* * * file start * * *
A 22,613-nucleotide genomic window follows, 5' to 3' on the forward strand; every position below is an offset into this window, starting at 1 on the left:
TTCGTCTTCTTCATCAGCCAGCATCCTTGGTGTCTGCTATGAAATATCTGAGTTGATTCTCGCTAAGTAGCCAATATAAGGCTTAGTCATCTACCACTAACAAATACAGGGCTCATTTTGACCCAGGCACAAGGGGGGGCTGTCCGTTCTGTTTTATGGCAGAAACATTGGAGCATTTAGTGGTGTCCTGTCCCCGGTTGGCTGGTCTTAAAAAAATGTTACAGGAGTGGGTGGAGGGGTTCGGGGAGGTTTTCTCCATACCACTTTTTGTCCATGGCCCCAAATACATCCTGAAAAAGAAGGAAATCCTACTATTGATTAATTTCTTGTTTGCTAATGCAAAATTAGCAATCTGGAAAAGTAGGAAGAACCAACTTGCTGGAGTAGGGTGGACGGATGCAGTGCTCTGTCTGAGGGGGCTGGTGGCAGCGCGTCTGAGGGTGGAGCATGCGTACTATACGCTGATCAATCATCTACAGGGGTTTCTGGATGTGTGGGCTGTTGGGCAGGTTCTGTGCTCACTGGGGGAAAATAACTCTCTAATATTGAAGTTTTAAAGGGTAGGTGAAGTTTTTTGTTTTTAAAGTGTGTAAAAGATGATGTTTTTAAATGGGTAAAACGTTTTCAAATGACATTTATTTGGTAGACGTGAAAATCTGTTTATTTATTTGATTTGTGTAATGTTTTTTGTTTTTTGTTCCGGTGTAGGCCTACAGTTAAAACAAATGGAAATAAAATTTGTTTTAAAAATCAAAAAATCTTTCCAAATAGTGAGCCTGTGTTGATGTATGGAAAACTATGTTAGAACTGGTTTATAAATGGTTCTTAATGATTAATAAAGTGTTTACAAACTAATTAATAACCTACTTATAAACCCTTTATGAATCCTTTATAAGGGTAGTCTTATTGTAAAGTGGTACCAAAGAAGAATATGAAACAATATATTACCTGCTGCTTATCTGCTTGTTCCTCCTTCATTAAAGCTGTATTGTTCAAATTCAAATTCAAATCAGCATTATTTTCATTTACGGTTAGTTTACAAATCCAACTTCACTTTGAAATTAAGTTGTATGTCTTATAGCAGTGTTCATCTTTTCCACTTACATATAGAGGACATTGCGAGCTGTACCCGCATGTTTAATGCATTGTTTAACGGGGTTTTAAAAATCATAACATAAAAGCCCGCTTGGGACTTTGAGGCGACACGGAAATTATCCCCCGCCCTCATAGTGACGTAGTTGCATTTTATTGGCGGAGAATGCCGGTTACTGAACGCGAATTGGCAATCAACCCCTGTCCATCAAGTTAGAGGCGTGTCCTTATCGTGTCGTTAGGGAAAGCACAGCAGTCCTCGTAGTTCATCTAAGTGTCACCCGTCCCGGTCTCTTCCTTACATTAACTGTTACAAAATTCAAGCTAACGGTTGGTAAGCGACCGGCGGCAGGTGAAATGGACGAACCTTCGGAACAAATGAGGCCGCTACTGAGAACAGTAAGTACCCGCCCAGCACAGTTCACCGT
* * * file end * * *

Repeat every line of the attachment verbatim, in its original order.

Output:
A 22,613-nucleotide genomic window follows, 5' to 3' on the forward strand; every position below is an offset into this window, starting at 1 on the left:
TTCGTCTTCTTCATCAGCCAGCATCCTTGGTGTCTGCTATGAAATATCTGAGTTGATTCTCGCTAAGTAGCCAATATAAGGCTTAGTCATCTACCACTAACAAATACAGGGCTCATTTTGACCCAGGCACAAGGGGGGGCTGTCCGTTCTGTTTTATGGCAGAAACATTGGAGCATTTAGTGGTGTCCTGTCCCCGGTTGGCTGGTCTTAAAAAAATGTTACAGGAGTGGGTGGAGGGGTTCGGGGAGGTTTTCTCCATACCACTTTTTGTCCATGGCCCCAAATACATCCTGAAAAAGAAGGAAATCCTACTATTGATTAATTTCTTGTTTGCTAATGCAAAATTAGCAATCTGGAAAAGTAGGAAGAACCAACTTGCTGGAGTAGGGTGGACGGATGCAGTGCTCTGTCTGAGGGGGCTGGTGGCAGCGCGTCTGAGGGTGGAGCATGCGTACTATACGCTGATCAATCATCTACAGGGGTTTCTGGATGTGTGGGCTGTTGGGCAGGTTCTGTGCTCACTGGGGGAAAATAACTCTCTAATATTGAAGTTTTAAAGGGTAGGTGAAGTTTTTTGTTTTTAAAGTGTGTAAAAGATGATGTTTTTAAATGGGTAAAACGTTTTCAAATGACATTTATTTGGTAGACGTGAAAATCTGTTTATTTATTTGATTTGTGTAATGTTTTTTGTTTTTTGTTCCGGTGTAGGCCTACAGTTAAAACAAATGGAAATAAAATTTGTTTTAAAAATCAAAAAATCTTTCCAAATAGTGAGCCTGTGTTGATGTATGGAAAACTATGTTAGAACTGGTTTATAAATGGTTCTTAATGATTAATAAAGTGTTTACAAACTAATTAATAACCTACTTATAAACCCTTTATGAATCCTTTATAAGGGTAGTCTTATTGTAAAGTGGTACCAAAGAAGAATATGAAACAATATATTACCTGCTGCTTATCTGCTTGTTCCTCCTTCATTAAAGCTGTATTGTTCAAATTCAAATTCAAATCAGCATTATTTTCATTTACGGTTAGTTTACAAATCCAACTTCACTTTGAAATTAAGTTGTATGTCTTATAGCAGTGTTCATCTTTTCCACTTACATATAGAGGACATTGCGAGCTGTACCCGCATGTTTAATGCATTGTTTAACGGGGTTTTAAAAATCATAACATAAAAGCCCGCTTGGGACTTTGAGGCGACACGGAAATTATCCCCCGCCCTCATAGTGACGTAGTTGCATTTTATTGGCGGAGAATGCCGGTTACTGAACGCGAATTGGCAATCAACCCCTGTCCATCAAGTTAGAGGCGTGTCCTTATCGTGTCGTTAGGGAAAGCACAGCAGTCCTCGTAGTTCATCTAAGTGTCACCCGTCCCGGTCTCTTCCTTACATTAACTGTTACAAAATTCAAGCTAACGGTTGGTAAGCGACCGGCGGCAGGTGAAATGGACGAACCTTCGGAACAAATGAGGCCGCTACTGAGAACAGTAAGTACCCGCCCAGCACAGTTCACCGT